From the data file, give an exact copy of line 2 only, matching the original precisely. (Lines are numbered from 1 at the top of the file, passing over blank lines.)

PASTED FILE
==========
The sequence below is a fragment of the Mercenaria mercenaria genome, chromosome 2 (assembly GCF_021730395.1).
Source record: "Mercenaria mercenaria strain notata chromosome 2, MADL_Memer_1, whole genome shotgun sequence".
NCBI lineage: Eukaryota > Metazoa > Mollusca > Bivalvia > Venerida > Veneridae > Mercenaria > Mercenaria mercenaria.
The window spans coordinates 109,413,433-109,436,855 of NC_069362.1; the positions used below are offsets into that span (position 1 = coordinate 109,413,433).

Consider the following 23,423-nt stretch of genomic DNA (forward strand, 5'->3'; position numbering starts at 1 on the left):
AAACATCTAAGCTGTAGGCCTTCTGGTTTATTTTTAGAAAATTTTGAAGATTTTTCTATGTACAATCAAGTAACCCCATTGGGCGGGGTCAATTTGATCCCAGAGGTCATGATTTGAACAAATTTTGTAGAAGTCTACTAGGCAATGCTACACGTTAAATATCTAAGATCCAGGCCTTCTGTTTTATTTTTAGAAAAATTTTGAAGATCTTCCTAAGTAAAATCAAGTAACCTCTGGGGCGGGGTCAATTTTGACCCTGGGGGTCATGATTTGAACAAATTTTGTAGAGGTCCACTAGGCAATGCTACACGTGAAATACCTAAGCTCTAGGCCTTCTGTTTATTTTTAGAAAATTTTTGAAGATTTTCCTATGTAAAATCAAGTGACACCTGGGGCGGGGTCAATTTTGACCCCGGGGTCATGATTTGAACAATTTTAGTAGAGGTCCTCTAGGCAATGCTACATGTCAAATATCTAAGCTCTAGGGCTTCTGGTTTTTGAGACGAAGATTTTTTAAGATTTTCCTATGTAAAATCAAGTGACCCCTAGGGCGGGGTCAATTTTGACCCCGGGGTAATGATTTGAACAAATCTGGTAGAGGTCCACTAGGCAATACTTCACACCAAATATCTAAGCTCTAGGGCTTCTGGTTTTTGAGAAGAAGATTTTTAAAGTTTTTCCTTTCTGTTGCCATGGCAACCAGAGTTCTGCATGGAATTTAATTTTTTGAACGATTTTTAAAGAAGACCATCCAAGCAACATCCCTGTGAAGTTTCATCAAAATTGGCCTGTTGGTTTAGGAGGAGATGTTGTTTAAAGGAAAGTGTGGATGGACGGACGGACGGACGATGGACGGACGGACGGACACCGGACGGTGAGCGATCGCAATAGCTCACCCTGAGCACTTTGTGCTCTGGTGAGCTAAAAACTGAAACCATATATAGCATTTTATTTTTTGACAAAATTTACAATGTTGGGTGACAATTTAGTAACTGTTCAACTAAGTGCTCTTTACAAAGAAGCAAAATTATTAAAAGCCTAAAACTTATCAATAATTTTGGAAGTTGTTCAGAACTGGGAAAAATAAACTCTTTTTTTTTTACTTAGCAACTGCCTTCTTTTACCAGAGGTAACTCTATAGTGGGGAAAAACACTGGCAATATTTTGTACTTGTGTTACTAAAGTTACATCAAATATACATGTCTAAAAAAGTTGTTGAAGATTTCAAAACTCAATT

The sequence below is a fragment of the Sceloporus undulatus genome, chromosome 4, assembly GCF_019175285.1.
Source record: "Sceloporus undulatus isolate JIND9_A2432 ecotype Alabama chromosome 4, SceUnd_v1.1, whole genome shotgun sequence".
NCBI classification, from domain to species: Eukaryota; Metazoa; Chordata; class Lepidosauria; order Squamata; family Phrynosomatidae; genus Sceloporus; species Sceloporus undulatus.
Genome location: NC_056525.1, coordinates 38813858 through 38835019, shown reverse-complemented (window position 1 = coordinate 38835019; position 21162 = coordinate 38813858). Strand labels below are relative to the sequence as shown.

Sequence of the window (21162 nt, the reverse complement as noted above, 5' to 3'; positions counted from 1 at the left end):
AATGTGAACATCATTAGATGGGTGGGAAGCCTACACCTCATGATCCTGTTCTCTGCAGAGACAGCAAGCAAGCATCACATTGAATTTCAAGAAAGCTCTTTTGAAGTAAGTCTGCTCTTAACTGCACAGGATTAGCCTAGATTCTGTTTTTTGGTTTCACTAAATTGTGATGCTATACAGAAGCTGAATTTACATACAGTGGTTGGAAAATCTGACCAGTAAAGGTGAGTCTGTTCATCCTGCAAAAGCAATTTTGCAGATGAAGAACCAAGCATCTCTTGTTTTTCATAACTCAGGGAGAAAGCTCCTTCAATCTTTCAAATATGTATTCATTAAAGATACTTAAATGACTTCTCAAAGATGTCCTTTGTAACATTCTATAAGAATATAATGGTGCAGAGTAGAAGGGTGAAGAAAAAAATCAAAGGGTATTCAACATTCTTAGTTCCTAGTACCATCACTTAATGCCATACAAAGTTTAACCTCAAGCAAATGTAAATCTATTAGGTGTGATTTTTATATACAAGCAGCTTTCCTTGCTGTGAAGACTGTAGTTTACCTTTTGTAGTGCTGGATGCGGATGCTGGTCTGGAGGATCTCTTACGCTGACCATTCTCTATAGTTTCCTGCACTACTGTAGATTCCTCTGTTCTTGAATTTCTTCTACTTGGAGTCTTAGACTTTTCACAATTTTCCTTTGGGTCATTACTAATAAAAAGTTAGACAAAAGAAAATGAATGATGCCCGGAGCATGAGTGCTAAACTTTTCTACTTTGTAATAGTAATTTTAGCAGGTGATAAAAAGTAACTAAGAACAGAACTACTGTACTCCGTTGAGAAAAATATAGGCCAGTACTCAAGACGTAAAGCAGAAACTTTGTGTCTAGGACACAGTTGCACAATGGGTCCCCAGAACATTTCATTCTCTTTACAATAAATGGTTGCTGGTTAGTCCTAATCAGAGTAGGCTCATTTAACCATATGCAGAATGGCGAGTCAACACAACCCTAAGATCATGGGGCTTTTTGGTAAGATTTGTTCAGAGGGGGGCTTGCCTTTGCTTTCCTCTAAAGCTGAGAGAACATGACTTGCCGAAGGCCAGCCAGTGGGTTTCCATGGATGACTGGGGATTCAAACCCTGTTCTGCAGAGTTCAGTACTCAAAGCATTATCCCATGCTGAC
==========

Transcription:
Source record: "Mercenaria mercenaria strain notata chromosome 2, MADL_Memer_1, whole genome shotgun sequence".